Metal oxide surfaces sensitized with dye molecules are of increasing interest for photocatalysis or photovoltaics. In many of these applications, the dye absorbs light and injects the exited electron into the substrate. The binding configuration is thereby of great importance for the electron transfer process. To simultaneously investigate the binding configuration and its influence on the charge transfer process, scanning probe microscopy and in particular Kelvin Probe Force Microscopy (KPFM) are the methods of choice. In the presentation the adsorption configurations of single porphyrin based molecules, commonly used in photocatalysis, on different single crystal metal oxide surfaces will be discussed.
Bimodal noncontact AFM at room temperature and under UHV was applied to obtain high resolution on the molecules as well as on the substrate. KPFM was used to investigate the electrical dipolemoment of the adsorbed molecules. Finally also measurements at low temperature of a fused donor-acceptor molecule will presented.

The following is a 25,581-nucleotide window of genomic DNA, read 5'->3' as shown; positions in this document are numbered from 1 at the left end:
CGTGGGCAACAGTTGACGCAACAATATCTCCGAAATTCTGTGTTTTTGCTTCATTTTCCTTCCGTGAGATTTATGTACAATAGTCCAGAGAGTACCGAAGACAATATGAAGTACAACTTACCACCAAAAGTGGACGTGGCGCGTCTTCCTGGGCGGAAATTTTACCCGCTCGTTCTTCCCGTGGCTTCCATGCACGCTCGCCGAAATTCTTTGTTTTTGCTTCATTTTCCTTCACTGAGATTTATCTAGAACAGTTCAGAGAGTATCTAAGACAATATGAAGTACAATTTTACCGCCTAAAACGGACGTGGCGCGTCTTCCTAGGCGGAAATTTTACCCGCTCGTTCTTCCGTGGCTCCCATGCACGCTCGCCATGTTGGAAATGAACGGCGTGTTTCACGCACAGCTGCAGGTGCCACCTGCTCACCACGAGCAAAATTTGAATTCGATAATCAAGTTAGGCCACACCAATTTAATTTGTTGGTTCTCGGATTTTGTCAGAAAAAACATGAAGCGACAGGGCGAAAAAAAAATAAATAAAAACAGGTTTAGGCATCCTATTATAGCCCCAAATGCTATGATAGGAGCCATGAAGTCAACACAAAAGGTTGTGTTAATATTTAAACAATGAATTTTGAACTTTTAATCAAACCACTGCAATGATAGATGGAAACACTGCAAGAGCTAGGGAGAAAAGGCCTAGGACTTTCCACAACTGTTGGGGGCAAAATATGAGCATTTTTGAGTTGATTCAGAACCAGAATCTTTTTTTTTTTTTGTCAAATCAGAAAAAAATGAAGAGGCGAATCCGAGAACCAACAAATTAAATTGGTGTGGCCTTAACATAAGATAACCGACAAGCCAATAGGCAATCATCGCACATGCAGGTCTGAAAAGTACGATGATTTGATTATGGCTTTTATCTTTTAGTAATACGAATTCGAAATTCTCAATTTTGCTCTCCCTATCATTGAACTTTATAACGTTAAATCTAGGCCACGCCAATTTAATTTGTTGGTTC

Thilo Glatzel research focuses on the fundamental understanding of opto-electronic properties of nanometer-scale structures and materials -with a particular emphasis on single molecule characterization- and their application to devices for energy conversion. He studied physics at the Free University of Berlin (FUB), at the Universitat Autònoma de Barcelona and with a Minerva Fellowship of the Max Planck Society at the Tel-Aviv University. He joined the group of Prof. Martha Lux-Steiner at the Department of Solar Energy of the Helmholtz-Zentrum Berlin to do a PhD in condensed matter physics on the implementation of KPFM and the development of chalcopyrite based thin film solar cells.
After receiving his PhD degree from the FUB in 2003 he held research positions at the Helmholtz-Zentrum Berlin, at the Yamanashi University as a JSPS fellow, and in the Physics Department of the University of Basel. Since 2005, he is with the force microscopy group of Prof. E. Meyer at the University of Basel.
Hosted by Carmen Ocal, Physical Chemistry of Surfaces and Interfaces